Prejudice against atheists takes two forms. One is common among conservatives who take atheists at our word, consequently hate us, and look forward to lounging around heaven listening to our screams from hell. The other is usually found among liberals who seek to define us out of existence. The following is from Oprah Winfrey’s interview with atheist distance swimmer, Diana Nyad:

Oprah: “You told our producers you’re not a God person, but you’re deeply in awe?”
Nyad replied: “Yeah, I’m not a God person. I’m an atheist.”
Oprah: “But you’re in awe?”
Nyad: “I don’t understand why anyone would find a contradiction in that…”
Oprah: “Well I don’t call you an atheist then. I think if you believe in the awe, and the wonder, and the mystery, then that is what God is.”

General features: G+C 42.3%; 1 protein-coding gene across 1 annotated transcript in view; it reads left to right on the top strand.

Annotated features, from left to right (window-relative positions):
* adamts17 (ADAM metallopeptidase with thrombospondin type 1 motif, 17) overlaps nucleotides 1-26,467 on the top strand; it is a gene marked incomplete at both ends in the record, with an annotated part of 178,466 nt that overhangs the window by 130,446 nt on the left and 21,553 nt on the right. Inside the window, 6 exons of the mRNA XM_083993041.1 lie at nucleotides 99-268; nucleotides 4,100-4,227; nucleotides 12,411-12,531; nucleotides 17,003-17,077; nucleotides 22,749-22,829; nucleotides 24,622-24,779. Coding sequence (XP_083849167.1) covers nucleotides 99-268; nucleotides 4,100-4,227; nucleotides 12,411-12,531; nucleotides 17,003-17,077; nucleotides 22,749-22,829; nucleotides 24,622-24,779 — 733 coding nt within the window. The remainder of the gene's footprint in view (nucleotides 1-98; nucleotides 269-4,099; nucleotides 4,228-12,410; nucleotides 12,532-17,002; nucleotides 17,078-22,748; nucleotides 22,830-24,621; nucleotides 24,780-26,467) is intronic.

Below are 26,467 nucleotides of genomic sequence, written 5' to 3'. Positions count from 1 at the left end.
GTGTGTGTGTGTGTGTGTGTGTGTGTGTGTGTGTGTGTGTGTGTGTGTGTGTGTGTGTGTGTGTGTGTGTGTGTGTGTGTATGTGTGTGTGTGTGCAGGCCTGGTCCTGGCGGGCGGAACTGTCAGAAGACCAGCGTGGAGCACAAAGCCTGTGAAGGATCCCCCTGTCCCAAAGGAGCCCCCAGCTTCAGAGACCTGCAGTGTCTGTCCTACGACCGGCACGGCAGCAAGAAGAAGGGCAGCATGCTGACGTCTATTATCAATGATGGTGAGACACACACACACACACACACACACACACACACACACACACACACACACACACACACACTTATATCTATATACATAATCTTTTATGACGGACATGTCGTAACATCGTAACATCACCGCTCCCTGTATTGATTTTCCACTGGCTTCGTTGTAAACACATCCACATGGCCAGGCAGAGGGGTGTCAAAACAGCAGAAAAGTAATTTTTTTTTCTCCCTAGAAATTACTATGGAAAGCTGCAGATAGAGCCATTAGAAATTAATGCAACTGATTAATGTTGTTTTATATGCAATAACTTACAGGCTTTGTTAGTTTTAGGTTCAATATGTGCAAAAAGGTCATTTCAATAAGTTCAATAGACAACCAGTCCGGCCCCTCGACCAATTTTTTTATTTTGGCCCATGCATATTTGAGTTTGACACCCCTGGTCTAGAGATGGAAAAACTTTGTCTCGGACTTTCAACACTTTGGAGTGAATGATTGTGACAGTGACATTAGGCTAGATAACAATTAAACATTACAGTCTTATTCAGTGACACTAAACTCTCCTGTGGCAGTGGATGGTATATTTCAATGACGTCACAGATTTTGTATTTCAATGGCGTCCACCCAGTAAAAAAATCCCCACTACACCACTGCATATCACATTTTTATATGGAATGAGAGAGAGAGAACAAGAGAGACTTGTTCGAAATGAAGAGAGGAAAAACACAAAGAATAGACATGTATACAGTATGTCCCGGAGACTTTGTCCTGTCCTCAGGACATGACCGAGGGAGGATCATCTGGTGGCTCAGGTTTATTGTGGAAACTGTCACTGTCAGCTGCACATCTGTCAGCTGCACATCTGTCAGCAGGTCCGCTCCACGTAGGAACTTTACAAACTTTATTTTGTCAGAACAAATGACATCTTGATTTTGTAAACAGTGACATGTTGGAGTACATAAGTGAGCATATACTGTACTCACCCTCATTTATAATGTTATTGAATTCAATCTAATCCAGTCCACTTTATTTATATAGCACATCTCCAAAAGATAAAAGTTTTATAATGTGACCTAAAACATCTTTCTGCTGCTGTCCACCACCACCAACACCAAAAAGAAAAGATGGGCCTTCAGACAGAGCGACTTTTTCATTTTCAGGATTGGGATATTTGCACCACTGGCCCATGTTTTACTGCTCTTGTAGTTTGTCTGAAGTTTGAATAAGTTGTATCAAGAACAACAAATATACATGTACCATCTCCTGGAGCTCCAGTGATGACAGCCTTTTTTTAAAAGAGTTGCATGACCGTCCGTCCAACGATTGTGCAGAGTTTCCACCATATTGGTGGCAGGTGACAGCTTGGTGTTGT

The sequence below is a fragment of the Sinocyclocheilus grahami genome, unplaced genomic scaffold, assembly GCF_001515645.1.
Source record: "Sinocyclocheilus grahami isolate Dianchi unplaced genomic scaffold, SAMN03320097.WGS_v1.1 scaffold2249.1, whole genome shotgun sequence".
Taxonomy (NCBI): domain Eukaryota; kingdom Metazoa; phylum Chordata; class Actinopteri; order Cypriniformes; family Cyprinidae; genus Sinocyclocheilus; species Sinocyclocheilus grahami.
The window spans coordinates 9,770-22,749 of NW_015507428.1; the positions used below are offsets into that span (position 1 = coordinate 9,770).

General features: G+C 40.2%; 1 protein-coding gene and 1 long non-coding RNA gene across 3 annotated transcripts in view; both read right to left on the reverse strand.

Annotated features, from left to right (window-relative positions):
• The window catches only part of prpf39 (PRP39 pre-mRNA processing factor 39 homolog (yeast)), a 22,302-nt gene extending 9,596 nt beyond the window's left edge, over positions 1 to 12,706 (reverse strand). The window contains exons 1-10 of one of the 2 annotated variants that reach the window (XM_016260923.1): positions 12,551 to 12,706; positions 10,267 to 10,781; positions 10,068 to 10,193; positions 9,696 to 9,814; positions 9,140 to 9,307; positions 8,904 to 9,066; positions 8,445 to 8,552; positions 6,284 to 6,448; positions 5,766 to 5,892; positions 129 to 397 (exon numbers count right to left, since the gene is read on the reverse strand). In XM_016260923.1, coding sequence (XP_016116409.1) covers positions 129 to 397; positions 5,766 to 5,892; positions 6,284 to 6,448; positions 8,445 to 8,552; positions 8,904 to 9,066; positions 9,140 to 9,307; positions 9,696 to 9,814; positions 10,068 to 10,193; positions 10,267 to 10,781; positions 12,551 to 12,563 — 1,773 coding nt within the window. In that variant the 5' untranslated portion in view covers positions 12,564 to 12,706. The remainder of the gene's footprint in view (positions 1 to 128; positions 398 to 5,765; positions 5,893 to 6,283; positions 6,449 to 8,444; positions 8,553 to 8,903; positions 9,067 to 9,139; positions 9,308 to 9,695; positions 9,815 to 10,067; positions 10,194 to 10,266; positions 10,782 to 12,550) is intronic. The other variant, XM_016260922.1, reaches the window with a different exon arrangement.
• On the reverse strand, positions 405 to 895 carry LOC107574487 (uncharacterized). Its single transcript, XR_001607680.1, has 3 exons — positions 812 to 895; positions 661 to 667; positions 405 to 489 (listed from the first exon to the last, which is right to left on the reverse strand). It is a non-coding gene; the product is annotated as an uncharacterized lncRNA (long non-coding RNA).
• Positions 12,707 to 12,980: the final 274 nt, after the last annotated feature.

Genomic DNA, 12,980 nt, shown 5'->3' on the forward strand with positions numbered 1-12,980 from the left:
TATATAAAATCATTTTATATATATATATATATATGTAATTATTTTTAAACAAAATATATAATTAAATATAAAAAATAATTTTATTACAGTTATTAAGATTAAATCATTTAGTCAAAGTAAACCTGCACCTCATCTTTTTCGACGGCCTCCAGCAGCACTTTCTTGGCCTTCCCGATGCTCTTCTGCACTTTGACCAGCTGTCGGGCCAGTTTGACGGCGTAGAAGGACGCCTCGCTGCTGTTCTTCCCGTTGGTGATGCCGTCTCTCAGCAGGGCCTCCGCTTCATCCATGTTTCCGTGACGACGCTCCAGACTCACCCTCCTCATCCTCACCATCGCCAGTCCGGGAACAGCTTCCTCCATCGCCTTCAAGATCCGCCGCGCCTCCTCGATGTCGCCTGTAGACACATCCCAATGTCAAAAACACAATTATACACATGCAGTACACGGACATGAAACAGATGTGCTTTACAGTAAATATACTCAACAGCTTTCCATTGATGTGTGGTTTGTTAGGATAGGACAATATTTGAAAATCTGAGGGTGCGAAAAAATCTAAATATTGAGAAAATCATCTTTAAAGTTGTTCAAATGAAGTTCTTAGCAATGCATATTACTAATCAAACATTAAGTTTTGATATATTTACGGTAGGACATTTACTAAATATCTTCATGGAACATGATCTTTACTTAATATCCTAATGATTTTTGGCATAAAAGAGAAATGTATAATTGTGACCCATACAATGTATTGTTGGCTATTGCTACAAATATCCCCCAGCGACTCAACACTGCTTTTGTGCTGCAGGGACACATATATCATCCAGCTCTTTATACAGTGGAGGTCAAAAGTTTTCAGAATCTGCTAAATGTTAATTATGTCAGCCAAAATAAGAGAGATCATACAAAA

I have found Oprah’s brand of bigotry to be commonplace. It consists of defining atheists as stupid, immature, or insensitive, and denying that anyone who is smart, mature, and sensitive is an atheist, his or her own opinion notwithstanding. Oprah is unable to entertain the thought that, just maybe, atheists too experience awe and wonder, but see no reason to call it God. My sister serves as another example of the tendency on the part of liberal theists to deny the validity of atheism. When I found her definition of God as “the universal tendency toward good,” lacking, she dismissed my opinion without argument, implying, like Oprah, that the truth of her position was so obvious that it needed no proof and the failure of mine so abysmal that it required no refutation. Such accusations qualify as reductionism, and it’s pointless to argue against them because anything one can say will be interpreted as evidence of denial, proof of a past hurt, or some other psychological limitation. They reek with arrogance, although they are invariably held by people whom regard atheists as arrogant.